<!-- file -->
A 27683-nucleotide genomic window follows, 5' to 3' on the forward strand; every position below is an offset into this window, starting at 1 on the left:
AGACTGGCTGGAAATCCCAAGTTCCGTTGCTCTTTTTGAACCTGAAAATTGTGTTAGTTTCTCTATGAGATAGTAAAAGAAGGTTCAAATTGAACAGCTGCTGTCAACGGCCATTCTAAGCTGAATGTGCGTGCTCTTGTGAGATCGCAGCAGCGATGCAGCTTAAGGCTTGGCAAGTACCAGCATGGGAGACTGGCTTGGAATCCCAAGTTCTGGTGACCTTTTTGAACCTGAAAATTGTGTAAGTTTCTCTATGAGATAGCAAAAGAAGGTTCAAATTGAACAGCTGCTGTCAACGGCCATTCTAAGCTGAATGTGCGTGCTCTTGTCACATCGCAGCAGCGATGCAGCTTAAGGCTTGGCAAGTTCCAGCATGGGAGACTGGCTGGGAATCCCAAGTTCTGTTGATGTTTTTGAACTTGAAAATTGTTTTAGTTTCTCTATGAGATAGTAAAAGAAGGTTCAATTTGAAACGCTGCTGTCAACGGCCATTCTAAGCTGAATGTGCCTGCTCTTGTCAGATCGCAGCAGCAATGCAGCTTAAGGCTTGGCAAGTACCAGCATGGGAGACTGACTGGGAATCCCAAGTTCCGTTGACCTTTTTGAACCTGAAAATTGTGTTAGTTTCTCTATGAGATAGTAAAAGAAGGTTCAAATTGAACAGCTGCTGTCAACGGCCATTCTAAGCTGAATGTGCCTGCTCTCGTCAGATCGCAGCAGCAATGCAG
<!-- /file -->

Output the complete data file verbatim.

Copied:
A 27683-nucleotide genomic window follows, 5' to 3' on the forward strand; every position below is an offset into this window, starting at 1 on the left:
AGACTGGCTGGAAATCCCAAGTTCCGTTGCTCTTTTTGAACCTGAAAATTGTGTTAGTTTCTCTATGAGATAGTAAAAGAAGGTTCAAATTGAACAGCTGCTGTCAACGGCCATTCTAAGCTGAATGTGCGTGCTCTTGTGAGATCGCAGCAGCGATGCAGCTTAAGGCTTGGCAAGTACCAGCATGGGAGACTGGCTTGGAATCCCAAGTTCTGGTGACCTTTTTGAACCTGAAAATTGTGTAAGTTTCTCTATGAGATAGCAAAAGAAGGTTCAAATTGAACAGCTGCTGTCAACGGCCATTCTAAGCTGAATGTGCGTGCTCTTGTCACATCGCAGCAGCGATGCAGCTTAAGGCTTGGCAAGTTCCAGCATGGGAGACTGGCTGGGAATCCCAAGTTCTGTTGATGTTTTTGAACTTGAAAATTGTTTTAGTTTCTCTATGAGATAGTAAAAGAAGGTTCAATTTGAAACGCTGCTGTCAACGGCCATTCTAAGCTGAATGTGCCTGCTCTTGTCAGATCGCAGCAGCAATGCAGCTTAAGGCTTGGCAAGTACCAGCATGGGAGACTGACTGGGAATCCCAAGTTCCGTTGACCTTTTTGAACCTGAAAATTGTGTTAGTTTCTCTATGAGATAGTAAAAGAAGGTTCAAATTGAACAGCTGCTGTCAACGGCCATTCTAAGCTGAATGTGCCTGCTCTCGTCAGATCGCAGCAGCAATGCAG